Changes in the radius of curvature of the ventricular septum at end diastole during pulmonary arterial and aortic constrictions in the dog.
BACKGROUND At end diastole, the position and shape of the ventricular septum depend on the transseptal pressure gradient. It is not clear, however, how the septal radius of curvature changes in response to the gradual change in transseptal pressure gradient during progressive pulmonary arterial constriction (PAC) and aortic constriction (AC).
METHODS AND RESULTS In 11 anesthetized open-chest dogs, the septal radius of curvature was measured from the short-axis two-dimensional echocardiogram, and the transseptal pressure gradient (left ventricular [LV] pressure minus right ventricular [RV] pressure) was calculated from ventricular pressures measured with micromanometers. Seven dogs were studied with both PAC and AC (group 1) and four dogs only with PAC, which was initiated before and after volume loading (group 2). The transseptal pressure gradient decreased during PAC. As the transseptal pressure gradient decreased, the septum shifted continuously leftward with decreases in the LV septum-free wall diameter and in LV cross-sectional area. The septal radius of curvature (Rs) increased until the septum became flat. The flat septum (i.e., Rs = infinity) occurred at a relatively constant value of transseptal pressure gradient (-4.6 +/- 1.4 mm Hg) independently of the absolute values of LV pressures when between 2 and 9 mm Hg, although necessarily a greater RV pressure was needed to make the septum flat when LV pressure was higher. After inversion, the septum again became curved, with a decrease in the absolute value of septal radius of curvature as the transseptal pressure gradient became increasingly negative. The septum was still concave to the LV cavity at zero transseptal pressure gradient, and its curvature decreased (i.e., its radius of curvature increased) with increases in ventricular pressures. During AC, the septal radius of curvature also increased, but with an increase in transseptal pressure gradient accompanied by increases in LV septum-free wall diameter and in LV area. In group 2 animals, at zero transseptal pressure gradient, the normalized septal radius of curvature was greater (p less than 0.005) at high LV pressure than at low LV pressure. The transseptal pressure gradient required to make the septum flat was not significantly different between low and high LV pressure, which confirmed the results of group 1.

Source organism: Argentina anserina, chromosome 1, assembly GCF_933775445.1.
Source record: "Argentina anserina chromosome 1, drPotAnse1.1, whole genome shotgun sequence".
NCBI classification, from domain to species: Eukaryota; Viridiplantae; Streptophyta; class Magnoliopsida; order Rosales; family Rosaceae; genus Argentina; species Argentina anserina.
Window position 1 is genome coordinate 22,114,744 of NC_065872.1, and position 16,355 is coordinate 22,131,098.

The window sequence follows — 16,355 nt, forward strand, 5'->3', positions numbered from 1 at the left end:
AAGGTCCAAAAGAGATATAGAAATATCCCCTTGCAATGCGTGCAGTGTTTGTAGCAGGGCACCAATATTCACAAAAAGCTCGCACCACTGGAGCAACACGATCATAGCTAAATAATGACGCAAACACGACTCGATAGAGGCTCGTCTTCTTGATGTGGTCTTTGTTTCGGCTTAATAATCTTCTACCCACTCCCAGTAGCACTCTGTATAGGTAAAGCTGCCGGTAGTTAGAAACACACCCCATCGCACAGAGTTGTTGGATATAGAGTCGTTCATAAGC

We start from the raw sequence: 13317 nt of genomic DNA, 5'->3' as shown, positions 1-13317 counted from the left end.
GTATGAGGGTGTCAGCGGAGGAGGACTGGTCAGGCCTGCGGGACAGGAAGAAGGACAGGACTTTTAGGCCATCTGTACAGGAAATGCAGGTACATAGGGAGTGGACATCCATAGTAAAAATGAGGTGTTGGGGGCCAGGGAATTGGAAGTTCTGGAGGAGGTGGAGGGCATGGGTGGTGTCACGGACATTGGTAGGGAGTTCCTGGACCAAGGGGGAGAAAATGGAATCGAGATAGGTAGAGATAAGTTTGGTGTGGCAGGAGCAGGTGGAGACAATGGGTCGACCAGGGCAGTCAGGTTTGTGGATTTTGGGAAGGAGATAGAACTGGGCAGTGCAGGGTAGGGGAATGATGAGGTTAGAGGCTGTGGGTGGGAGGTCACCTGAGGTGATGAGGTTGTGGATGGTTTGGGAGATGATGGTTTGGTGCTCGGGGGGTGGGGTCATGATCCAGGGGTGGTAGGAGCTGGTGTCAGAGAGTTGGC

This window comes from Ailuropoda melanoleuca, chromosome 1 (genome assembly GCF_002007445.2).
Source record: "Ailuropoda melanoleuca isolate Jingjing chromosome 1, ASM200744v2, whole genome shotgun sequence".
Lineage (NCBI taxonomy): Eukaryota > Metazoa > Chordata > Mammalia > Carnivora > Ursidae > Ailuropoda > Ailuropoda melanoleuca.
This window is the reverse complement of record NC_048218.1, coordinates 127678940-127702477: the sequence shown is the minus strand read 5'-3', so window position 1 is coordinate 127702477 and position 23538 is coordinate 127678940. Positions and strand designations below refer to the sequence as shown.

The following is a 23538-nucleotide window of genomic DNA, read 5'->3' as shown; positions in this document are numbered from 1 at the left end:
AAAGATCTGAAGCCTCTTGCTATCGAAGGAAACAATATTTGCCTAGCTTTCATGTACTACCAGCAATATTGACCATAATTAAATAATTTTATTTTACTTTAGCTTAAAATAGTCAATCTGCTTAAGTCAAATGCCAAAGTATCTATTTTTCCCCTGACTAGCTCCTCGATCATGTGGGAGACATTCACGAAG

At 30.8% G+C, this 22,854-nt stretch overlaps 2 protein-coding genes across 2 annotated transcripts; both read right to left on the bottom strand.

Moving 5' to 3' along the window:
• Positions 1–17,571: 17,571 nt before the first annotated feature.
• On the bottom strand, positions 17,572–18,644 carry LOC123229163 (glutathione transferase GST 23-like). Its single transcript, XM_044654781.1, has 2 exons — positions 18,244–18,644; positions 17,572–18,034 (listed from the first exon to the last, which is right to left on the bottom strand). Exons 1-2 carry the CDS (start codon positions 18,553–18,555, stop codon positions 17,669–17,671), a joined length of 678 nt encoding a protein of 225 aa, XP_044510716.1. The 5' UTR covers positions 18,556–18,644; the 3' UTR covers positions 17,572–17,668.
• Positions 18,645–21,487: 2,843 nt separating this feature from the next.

CONCLUSIONS The results of the present study show that the shape and position of the ventricular septum are determined by the transseptal pressure gradient but that the shape of the septum is also affected by the ventricular pressures. The septum was not flat but rather still concave to the LV cavity at zero transseptal pressure gradient. Approximately 5 mm Hg of negative transseptal pressure gradient was required to displace the septum farther leftward and make it flat. The septal radius of curvature increased during both PAC (which decreased transseptal pressure gradient) and AC (which increased transseptal pressure gradient), indicating that the mechanisms involved in changing septal radius of curvature are different during PAC and AC.
- Copyright © 1992 by American Heart Association